Federica Maggi, Economist, World Trade Organization
3 Ottobre 2022
In order to help current students and recent graduates to find their way in the working world, many of our alumni shared their career story. Here the story of Federica Maggi, Economist for the World Trade Organization in Geneva (CH). USI Degrees: PhD in Economics, 2020 and Master in Management, 2014.
How did you start your career?
My working experience began with the PhD in Economics. This was an opportunity to learn and deepen the skills acquired during the Master, but also to start doing research. During my PhD, in fact, I conducted academic research for my thesis and I was also involved in external projects. They gave me the possibility to apply my knowledge to investigate the economy of the Ticino canton in which I was living. Thanks to this experience, I understood how to continue my working career.
Why did you choose a career in the World Trade Organization?
I chose to work in the International Organizations (now at WTO and before at OECD) because I enjoy doing research, specifically applied research. In the International Organizations there is the possibility to be involved in many projects requested by the Countries or Committees. I like to use the knowledge I acquired and the skills I developed to solve problems or to investigate the behaviour of the Countries in the international market. Furthermore, I enjoy discovering and deepening new aspects related to the relations among economies, the creation of agreements, and the costs that each Country has to face.
What is your current role/duties?
I am an economic researcher. My duties are consulting the existing literature, identifying the best analysis and econometric models to find an answer to the requests of the Countries or third parties. I like this job because I am constantly involved in new projects, in new requests and I have always the possibility to learn and discover something new.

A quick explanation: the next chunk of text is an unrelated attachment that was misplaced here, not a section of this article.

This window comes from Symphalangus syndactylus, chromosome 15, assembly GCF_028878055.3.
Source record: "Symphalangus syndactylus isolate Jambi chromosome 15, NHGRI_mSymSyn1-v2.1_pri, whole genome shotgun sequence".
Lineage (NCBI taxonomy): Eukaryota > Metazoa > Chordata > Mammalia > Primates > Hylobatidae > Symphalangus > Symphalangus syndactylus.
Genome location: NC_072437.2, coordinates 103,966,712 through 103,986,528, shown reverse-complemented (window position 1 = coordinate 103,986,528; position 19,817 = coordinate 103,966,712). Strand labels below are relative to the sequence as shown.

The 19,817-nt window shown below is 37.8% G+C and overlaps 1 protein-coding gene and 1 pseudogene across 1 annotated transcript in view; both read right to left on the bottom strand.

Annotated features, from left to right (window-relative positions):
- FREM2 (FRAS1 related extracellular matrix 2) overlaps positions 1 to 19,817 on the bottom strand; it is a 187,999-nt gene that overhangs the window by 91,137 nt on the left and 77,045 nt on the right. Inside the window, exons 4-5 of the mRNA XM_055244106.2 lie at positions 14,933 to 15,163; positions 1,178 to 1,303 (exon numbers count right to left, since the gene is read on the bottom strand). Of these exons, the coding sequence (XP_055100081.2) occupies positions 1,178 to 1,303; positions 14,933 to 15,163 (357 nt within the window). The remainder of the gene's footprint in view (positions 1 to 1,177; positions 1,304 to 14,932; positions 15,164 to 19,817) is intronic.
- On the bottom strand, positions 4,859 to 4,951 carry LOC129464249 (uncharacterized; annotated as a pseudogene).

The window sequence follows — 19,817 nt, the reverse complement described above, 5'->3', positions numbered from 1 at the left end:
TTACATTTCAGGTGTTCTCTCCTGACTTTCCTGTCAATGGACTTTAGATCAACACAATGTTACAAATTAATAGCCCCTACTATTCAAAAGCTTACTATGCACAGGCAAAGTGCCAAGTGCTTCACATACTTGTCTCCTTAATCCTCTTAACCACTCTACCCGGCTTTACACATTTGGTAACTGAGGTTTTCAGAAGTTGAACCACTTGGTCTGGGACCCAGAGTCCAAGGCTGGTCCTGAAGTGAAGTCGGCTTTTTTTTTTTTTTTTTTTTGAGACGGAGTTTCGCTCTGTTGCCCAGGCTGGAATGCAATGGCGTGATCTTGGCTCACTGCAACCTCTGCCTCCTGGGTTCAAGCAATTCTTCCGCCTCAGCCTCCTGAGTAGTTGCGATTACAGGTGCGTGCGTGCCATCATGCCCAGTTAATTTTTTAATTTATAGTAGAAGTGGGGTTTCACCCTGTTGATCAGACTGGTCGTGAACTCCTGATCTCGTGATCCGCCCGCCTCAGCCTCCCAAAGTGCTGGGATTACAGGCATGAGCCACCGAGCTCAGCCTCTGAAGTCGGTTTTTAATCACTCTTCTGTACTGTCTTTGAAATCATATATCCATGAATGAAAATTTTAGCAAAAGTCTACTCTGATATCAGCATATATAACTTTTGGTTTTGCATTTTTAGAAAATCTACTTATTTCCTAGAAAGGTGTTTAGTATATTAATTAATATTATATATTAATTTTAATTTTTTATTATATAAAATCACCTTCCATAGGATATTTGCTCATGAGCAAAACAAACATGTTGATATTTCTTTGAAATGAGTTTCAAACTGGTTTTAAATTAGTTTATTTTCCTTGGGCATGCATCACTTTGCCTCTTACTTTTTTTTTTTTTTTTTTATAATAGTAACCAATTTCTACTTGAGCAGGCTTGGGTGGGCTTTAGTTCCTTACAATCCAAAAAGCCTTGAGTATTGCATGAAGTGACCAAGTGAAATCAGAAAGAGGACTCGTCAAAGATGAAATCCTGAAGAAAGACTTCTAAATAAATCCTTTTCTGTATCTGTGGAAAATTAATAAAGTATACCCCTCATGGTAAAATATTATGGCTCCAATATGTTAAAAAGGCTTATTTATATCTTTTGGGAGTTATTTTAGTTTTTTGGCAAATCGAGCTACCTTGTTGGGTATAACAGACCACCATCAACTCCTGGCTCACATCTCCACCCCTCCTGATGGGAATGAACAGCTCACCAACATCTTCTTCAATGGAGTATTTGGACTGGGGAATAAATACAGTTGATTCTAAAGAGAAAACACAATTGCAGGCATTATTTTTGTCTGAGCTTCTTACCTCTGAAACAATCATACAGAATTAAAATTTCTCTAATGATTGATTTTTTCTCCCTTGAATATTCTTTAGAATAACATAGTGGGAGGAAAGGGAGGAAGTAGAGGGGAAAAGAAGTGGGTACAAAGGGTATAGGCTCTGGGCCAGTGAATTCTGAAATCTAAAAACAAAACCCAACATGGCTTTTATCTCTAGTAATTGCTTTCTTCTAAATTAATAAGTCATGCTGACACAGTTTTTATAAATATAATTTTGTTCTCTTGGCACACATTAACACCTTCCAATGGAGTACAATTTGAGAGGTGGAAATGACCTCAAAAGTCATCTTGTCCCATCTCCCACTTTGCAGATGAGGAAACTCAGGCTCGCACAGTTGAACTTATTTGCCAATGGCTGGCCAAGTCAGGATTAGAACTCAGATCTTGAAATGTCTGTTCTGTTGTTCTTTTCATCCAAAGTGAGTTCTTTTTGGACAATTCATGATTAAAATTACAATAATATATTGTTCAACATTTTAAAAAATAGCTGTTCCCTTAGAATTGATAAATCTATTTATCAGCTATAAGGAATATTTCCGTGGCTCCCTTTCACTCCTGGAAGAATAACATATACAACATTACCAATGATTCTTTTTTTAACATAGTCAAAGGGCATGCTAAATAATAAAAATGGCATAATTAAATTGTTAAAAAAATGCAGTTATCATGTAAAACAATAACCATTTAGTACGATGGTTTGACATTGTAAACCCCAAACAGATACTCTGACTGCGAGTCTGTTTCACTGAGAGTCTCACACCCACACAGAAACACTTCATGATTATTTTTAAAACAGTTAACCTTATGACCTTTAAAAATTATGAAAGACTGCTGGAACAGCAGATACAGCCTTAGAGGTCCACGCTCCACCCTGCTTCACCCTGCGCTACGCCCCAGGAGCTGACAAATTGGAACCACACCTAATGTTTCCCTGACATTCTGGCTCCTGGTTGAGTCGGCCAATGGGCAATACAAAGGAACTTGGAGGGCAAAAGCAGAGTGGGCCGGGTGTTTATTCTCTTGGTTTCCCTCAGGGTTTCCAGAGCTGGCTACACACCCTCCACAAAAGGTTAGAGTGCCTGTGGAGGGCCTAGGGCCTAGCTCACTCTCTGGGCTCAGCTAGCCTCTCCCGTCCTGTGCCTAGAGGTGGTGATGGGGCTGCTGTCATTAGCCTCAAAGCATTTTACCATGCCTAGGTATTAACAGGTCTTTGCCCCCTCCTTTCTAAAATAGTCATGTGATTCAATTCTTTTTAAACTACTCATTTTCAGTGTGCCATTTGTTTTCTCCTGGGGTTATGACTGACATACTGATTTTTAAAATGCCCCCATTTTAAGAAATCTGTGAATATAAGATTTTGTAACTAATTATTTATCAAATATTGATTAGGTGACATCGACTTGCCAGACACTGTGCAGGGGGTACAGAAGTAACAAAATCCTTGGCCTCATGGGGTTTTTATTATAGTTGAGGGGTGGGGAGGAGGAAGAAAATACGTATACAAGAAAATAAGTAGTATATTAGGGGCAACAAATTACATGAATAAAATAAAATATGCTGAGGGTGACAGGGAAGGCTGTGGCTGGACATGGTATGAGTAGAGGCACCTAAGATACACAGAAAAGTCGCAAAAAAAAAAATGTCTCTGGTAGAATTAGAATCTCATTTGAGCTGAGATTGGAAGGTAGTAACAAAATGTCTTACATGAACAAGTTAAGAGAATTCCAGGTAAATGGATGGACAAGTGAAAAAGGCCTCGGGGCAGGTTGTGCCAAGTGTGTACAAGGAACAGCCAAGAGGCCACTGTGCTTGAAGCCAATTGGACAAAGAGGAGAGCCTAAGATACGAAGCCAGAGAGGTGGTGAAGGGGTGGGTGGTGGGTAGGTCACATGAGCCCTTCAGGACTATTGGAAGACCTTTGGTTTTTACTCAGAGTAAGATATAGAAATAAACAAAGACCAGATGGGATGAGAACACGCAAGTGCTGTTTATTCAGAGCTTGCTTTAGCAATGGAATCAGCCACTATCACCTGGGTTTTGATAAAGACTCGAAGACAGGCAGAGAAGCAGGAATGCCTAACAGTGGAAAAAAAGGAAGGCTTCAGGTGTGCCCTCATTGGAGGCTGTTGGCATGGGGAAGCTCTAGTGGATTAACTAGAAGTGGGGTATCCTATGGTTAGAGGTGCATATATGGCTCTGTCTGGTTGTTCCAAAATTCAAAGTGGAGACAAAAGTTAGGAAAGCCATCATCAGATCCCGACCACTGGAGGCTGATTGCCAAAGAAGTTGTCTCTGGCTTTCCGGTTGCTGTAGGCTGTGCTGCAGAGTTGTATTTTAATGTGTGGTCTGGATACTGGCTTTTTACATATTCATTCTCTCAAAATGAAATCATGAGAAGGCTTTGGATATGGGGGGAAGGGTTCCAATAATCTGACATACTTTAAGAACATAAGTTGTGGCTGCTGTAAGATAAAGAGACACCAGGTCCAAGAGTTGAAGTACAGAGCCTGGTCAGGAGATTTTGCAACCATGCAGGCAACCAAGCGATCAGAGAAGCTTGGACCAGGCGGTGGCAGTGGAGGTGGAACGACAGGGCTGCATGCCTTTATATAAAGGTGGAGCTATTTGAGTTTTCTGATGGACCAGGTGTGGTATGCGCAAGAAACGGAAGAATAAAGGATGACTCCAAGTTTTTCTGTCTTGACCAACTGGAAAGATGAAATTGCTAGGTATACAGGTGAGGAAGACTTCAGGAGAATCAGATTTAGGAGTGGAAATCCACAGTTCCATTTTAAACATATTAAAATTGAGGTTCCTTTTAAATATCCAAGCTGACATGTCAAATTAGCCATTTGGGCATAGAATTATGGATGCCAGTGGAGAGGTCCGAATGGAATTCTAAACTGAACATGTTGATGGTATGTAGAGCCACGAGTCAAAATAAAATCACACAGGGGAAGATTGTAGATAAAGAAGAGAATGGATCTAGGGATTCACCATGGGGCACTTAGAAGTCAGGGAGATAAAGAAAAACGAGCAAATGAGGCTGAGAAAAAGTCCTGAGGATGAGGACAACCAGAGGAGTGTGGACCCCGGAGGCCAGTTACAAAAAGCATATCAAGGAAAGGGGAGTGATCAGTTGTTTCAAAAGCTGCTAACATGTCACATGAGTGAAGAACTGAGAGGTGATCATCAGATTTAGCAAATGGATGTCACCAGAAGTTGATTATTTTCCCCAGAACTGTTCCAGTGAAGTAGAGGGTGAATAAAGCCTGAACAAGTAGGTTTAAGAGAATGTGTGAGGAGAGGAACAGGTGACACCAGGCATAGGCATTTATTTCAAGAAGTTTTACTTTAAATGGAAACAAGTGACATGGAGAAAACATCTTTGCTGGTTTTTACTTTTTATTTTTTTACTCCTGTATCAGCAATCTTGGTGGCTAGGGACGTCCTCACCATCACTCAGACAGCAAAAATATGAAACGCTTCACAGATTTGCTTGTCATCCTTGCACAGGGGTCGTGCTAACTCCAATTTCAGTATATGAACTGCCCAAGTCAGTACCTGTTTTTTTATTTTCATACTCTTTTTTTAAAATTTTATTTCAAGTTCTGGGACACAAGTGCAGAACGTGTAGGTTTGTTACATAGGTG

In your opinion, what are the qualities necessary for a successful career in the International Organizations?
I think that a successful researcher is characterized by the desire of discovering new things and to find new solutions. This is not obvious: it means both to have the perseverance to try different models and specifications to reach the best analysis and to be patient in searching for data. Furthermore, to be successful, I think that it is important to interact with other people: this is a crucial way to identify innovative solutions or ideas, complementary to the ones you already had.
What positive aspects and qualities meant most to you during the study programme you attended?
Beside the high level of education I received, I think that the group works made the difference. They taught me to collaborate with other people, not necessary belonging to my group of friends. This was very useful for my professional career; I understood the relevance of exchanging ideas and collaborating with different colleagues, even from another background. I also appreciated the heavy workload of certain periods, because it was somehow simulating what happens in the work life. Being productive also under stressful conditions is not obvious, and I found useful to have a similar situation also during the university experience.
What is your advice to USI students entering the job market?
I don’t have any specific advice. The only thing I can say is that I am understanding step by step the job I really would like to do. Once I finished the master, I was really confused about my future. Now, after some years, I am very happy about the decisions I took and satisfied with the different working experiences I had the opportunity to undertake.